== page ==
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Grow Guides,  Vegetables

How to Grow Green Beans from Seed (Bush Beans & Pole Beans)

Last Updated on August 29, 2023

I don’t know about you, but beans are one of my favorite summer crops to grow! Growing up as a kid, I always loved snacking on simple snappy green beans – cooked or raw! Later as a gardener, I was thrilled to discover how many stunning and interesting varieties of beans there are to grow. Purple, yellow, spotted, long, flat, short… Homegrown beans are a far cry from boring. The best part is: growing beans from seed is very easy to do, and they mature quickly! You can even grow beans in containers.

Read along to learn how to grow beans. I suggest growing beans from seed, so we’ll go over exactly how to do that – including how to prepare the seeds for planting, the ideal location and conditions to grow beans, and care through harvest time. I’ll also share our favorite bean varieties to grow, the difference between bush beans and pole beans, trellis and training options, the concept of succession planting, and last but not least – our favorite ways to preserve our bean harvests!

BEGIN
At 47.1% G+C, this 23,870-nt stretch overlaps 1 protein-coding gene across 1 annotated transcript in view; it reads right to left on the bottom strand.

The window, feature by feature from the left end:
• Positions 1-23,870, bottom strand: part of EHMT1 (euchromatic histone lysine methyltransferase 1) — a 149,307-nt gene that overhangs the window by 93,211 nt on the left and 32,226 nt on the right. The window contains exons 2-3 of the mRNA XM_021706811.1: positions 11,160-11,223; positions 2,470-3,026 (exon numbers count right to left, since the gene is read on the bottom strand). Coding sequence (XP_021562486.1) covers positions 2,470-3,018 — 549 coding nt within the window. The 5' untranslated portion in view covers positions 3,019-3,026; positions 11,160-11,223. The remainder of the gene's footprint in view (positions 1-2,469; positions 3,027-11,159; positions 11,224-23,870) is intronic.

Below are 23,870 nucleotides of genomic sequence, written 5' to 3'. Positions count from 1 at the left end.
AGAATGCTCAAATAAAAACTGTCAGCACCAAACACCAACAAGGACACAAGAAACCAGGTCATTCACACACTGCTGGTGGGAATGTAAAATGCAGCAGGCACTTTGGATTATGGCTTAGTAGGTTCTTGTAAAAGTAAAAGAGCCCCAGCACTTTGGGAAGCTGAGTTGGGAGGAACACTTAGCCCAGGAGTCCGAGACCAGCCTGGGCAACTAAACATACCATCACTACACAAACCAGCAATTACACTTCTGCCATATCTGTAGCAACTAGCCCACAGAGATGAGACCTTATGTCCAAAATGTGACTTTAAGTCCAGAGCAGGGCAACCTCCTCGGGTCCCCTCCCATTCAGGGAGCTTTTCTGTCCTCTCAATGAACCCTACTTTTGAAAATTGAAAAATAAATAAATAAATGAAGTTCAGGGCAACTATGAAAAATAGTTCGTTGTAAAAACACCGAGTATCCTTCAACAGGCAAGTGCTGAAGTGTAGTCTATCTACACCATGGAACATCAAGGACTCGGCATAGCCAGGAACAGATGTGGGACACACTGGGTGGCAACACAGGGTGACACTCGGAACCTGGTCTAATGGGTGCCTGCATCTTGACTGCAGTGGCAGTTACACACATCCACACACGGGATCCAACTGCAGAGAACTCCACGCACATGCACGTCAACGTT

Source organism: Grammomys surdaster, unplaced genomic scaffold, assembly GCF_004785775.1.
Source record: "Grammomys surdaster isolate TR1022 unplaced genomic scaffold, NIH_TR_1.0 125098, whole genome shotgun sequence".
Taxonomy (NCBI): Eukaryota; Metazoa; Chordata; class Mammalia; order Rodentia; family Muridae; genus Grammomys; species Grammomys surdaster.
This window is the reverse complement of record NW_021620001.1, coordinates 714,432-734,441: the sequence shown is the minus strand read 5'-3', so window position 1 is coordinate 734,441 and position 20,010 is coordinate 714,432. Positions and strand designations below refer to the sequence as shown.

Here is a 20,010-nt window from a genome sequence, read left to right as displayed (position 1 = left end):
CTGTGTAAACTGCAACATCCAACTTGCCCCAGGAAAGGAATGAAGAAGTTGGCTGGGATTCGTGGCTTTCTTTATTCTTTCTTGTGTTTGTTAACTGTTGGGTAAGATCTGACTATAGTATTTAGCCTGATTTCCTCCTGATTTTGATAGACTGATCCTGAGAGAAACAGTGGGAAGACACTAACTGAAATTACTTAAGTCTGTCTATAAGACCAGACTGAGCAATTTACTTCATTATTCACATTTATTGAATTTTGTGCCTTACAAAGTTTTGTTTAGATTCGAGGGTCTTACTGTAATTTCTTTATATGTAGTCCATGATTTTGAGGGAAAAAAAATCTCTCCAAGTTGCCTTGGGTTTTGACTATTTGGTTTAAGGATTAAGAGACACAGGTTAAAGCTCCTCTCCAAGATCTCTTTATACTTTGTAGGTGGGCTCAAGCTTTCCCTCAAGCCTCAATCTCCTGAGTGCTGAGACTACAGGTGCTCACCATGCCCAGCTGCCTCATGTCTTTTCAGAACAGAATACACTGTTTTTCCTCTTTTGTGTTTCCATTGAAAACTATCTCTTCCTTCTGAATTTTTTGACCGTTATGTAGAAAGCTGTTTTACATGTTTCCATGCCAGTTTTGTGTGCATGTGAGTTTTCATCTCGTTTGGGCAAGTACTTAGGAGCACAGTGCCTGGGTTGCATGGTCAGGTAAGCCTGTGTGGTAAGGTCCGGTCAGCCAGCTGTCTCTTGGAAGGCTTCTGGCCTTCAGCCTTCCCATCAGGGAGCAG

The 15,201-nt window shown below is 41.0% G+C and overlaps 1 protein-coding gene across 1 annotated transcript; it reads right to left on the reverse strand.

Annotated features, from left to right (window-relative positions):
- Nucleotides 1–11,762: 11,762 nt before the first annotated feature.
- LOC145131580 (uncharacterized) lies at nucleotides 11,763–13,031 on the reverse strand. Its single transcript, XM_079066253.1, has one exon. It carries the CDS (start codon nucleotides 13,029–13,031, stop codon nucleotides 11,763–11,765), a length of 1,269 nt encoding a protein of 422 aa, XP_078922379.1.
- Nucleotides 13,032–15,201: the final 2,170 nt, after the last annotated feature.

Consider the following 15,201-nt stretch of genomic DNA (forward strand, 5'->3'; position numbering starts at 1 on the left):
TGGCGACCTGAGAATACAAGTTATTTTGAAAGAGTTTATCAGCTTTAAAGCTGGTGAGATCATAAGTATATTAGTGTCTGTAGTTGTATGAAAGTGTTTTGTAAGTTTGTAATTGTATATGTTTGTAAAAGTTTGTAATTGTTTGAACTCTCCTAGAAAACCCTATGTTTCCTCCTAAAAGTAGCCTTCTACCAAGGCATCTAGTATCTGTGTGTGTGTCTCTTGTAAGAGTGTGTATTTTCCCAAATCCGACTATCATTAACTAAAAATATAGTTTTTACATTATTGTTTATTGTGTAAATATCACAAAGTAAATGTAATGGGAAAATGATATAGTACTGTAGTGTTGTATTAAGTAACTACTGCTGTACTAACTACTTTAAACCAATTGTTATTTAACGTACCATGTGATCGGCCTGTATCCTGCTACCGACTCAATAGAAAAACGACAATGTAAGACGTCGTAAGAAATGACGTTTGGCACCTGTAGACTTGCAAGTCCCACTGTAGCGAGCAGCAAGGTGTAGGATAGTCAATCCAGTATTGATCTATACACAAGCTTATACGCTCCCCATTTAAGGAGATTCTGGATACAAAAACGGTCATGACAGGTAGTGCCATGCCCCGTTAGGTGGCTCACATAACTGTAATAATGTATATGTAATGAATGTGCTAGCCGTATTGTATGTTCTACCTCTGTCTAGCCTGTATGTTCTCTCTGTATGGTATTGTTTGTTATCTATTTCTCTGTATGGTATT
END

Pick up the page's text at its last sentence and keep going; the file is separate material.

Don’t worry! If you do choose to plant started nursery seedlings instead, pretty much all of the same tips apply. Ready to grow some beans?

Disclosure: This post may contain affiliate links to products for your convenience, such as to items on Amazon. Homestead and Chill gains a small commission from purchases made through those links, at no additional cost to you.